Artificial Intelligence Used to Home In on New Fossil Sites

In the desert researchers demonstrate that an artificial neural network can pinpoint new fossil-rich sites, paving the way for more efficient digs

On blisteringly hot desert sands, researchers crawled on their hands and knees avoiding fist-size cacti littering the ground. Their goal: collecting bones and teeth of some of the earliest known primates to shed light on the adaptations at the root of the evolutionary lineage that led to humans. The fossils, though, are the size of a fingernail or smaller, and they are scattered over an area of about 10,000 square kilometers in the rocky desert of Wyoming’s Great Divide Basin.

That’s a lot of ground to cover, especially on all fours and in searing heat. So the scientists are relying on a tool never tried before in paleontology: artificial intelligence. Such an approach might be able to pinpoint fossil troves in their giant needle-in-a-haystack quest and suggest new strategies for fossil hunting. It then remained for them to wander to the middle of the desert to see if their innovation led them on a wild goose chase or not.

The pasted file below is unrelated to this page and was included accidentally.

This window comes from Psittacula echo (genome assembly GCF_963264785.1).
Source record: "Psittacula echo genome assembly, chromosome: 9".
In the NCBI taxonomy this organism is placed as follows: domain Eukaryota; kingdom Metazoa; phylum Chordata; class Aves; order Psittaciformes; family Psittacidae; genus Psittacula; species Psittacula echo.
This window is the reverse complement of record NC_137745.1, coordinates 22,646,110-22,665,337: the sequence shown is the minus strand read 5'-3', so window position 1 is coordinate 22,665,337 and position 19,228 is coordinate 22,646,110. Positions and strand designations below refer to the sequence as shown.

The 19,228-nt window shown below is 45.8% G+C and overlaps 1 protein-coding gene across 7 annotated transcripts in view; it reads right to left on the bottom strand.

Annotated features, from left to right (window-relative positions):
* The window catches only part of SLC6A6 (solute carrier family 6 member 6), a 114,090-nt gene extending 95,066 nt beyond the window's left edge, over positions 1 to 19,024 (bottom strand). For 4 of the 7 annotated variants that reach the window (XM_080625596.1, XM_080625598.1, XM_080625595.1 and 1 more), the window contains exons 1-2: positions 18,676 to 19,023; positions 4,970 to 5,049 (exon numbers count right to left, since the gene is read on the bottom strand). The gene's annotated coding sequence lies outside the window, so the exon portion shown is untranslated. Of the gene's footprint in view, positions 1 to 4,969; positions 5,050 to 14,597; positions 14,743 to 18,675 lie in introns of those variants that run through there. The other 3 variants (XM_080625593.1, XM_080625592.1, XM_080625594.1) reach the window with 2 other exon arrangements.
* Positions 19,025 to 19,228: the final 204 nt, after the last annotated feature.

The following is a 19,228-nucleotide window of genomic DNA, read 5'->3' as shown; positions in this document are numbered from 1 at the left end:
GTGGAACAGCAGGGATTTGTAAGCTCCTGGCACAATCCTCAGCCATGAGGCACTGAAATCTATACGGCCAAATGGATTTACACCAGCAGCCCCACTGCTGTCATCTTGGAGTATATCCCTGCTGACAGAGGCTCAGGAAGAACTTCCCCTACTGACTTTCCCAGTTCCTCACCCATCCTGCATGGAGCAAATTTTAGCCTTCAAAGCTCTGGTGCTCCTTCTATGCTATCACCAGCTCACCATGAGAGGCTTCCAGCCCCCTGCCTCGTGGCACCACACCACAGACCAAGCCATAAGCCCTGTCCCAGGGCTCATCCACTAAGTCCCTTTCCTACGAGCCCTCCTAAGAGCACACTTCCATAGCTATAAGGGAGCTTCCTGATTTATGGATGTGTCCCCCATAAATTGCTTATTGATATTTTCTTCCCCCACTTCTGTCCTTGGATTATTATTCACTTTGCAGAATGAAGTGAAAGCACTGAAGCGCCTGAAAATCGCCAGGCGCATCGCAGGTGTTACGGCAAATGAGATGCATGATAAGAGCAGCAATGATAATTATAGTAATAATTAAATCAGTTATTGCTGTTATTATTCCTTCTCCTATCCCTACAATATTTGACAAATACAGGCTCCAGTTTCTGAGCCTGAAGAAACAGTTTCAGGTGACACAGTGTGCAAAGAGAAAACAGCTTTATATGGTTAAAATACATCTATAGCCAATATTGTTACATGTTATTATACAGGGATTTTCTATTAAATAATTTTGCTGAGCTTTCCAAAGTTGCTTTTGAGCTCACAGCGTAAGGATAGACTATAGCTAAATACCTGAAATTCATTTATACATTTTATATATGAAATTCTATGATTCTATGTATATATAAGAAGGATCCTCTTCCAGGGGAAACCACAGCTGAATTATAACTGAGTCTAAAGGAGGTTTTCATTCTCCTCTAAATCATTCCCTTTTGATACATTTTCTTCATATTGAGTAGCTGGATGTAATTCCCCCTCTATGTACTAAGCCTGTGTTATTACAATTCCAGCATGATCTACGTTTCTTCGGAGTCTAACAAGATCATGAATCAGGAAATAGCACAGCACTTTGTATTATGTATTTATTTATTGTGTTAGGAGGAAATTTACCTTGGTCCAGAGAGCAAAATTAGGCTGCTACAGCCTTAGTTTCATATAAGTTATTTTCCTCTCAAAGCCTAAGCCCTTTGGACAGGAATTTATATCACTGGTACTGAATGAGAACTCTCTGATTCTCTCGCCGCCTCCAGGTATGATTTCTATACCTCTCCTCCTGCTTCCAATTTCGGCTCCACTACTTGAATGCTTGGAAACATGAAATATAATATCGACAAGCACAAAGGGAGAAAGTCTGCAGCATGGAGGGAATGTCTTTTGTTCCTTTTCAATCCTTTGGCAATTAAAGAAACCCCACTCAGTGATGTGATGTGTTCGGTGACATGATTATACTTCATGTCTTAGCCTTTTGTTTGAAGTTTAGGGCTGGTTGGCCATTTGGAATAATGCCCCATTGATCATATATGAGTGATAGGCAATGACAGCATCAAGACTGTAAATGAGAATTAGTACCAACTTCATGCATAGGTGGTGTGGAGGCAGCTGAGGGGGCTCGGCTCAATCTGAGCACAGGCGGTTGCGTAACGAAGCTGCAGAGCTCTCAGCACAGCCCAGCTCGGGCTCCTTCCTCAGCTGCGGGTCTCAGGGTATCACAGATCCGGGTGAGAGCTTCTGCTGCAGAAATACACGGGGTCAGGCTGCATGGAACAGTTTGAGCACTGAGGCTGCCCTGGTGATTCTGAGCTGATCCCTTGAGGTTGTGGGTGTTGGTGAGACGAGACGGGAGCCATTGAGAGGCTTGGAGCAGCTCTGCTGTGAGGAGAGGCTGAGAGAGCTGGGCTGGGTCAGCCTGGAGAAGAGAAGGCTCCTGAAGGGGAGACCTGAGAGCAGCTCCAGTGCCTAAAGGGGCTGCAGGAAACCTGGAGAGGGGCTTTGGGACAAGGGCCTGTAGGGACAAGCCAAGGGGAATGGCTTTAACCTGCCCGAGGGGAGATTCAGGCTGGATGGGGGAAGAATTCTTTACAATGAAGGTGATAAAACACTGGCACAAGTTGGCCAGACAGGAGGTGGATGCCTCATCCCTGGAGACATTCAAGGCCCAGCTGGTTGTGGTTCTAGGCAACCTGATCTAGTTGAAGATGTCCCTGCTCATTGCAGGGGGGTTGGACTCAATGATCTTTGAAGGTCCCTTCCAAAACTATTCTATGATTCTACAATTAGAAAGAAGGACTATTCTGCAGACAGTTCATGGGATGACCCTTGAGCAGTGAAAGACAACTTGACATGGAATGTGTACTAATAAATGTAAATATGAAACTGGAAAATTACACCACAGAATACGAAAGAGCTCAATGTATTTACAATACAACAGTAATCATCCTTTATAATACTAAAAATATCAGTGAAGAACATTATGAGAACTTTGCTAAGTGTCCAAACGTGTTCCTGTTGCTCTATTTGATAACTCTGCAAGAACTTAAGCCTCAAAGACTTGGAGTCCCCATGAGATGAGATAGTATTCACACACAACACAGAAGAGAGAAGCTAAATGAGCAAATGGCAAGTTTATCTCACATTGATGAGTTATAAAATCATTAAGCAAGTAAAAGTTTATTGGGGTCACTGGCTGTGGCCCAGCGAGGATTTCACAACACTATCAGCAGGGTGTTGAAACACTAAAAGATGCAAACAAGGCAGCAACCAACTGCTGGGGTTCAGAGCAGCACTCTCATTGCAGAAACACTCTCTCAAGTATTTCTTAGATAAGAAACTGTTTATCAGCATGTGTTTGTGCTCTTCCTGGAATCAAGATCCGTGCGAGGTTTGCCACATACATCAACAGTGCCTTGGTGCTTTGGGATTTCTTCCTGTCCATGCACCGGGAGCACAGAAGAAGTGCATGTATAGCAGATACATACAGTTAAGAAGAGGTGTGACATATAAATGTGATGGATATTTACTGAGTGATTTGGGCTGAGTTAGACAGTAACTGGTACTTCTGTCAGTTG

Normally, discovering fossils depends largely on luck. Paleontologists can take educated guesses as to where to search—trekking down dry stream beds to look for bones that might have eroded off slopes, for instance—but they mostly depend on walking around to see what catches the eye. If they are lucky, they can cover ground in bucking and bouncing jeeps down dirt roads set up by oil and gas companies. In any case, traditional approaches can be challenging, lengthy—and fruitless.

Increasingly, paleontologists are relying on technology to narrow their search for fossils. For instance, Google Earth has helped identify sites in South Africa containing fossils of the ancient hominid Australopithecus sediba.

But instead of inspecting satellite imagery by eye for potential sites, paleontologist Robert Anemone and remote-sensing specialist Jay Emerson of Western Michigan University and their colleagues have developed a way to automate the operation using an artificial neural network, a computer system that imitates how the brain learns. Their aim was to take advantage of how brains, both natural and artificial, quickly learn and recognize patterns, such as what fossils look like.

Read more . . .

via Scientific American – Charles Q. Choi
 

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